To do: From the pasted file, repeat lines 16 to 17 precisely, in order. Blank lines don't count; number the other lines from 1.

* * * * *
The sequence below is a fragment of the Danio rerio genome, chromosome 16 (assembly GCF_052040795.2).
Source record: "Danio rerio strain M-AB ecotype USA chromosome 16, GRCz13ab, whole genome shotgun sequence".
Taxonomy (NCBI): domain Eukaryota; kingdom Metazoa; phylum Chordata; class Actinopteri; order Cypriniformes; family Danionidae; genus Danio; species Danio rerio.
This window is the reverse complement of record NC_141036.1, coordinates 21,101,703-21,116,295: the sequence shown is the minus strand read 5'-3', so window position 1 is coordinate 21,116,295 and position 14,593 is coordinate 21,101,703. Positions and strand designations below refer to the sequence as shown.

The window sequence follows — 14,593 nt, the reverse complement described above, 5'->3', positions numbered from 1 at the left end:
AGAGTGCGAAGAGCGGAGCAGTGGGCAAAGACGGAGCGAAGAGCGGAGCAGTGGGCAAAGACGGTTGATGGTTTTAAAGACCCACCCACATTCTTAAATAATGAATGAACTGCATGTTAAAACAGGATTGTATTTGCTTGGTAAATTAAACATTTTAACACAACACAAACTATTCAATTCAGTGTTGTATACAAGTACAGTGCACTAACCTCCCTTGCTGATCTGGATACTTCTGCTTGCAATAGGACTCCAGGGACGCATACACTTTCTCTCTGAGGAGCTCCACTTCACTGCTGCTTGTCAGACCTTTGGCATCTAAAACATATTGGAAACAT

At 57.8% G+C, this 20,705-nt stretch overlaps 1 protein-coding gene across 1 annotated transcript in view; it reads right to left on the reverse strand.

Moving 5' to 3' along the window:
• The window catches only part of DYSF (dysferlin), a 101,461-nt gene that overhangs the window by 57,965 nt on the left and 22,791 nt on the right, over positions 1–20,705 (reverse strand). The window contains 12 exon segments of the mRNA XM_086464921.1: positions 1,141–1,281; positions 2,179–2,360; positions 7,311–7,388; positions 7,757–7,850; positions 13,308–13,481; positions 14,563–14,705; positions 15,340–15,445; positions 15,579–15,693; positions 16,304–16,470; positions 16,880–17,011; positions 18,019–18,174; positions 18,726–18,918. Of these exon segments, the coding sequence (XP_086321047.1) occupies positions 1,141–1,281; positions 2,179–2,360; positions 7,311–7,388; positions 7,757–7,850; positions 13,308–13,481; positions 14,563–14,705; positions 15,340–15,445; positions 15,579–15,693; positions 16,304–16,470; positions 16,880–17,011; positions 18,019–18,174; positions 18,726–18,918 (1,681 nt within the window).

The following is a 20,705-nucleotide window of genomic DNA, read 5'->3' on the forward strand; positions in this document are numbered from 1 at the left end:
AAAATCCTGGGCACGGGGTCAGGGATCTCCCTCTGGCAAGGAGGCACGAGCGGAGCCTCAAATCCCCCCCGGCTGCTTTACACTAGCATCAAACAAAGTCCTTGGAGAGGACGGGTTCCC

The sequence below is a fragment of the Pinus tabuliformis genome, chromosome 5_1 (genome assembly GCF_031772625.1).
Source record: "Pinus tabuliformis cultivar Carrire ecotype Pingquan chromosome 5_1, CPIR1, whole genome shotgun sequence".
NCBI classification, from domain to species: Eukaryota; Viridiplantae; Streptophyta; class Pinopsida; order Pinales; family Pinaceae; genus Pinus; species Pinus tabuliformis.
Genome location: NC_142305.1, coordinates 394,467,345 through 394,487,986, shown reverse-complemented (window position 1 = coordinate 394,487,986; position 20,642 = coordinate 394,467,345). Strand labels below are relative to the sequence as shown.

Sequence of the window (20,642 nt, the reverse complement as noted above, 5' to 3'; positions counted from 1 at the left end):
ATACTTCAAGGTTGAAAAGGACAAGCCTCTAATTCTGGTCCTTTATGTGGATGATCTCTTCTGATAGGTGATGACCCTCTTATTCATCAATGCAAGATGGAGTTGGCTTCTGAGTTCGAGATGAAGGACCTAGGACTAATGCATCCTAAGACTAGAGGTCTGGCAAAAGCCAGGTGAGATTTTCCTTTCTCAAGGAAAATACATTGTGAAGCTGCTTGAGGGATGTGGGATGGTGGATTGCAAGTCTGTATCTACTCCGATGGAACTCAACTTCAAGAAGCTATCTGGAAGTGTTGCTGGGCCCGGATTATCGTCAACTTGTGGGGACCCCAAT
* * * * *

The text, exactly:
Sequence of the window (20,642 nt, the reverse complement as noted above, 5' to 3'; positions counted from 1 at the left end):
ATACTTCAAGGTTGAAAAGGACAAGCCTCTAATTCTGGTCCTTTATGTGGATGATCTCTTCTGATAGGTGATGACCCTCTTATTCATCAATGCAAGATGGAGTTGGCTTCTGAGTTCGAGATGAAGGACCTAGGACTAATGCATCCTAAGACTAGAGGTCTGGCAAAAGCCAGGTGAGATTTTCCTTTCTCAAGGAAAATACATTGTGAAGCTGCTTGAGGGATGTGGGATGGTGGATTGCAAGTCTGTATCTACTCCGATGGAACTCAACTTCAAGAAGCTATCTGGAAGTGTTGCTGGGCCCGGATTATCGTCAACTTGTGGGGACCCCAAT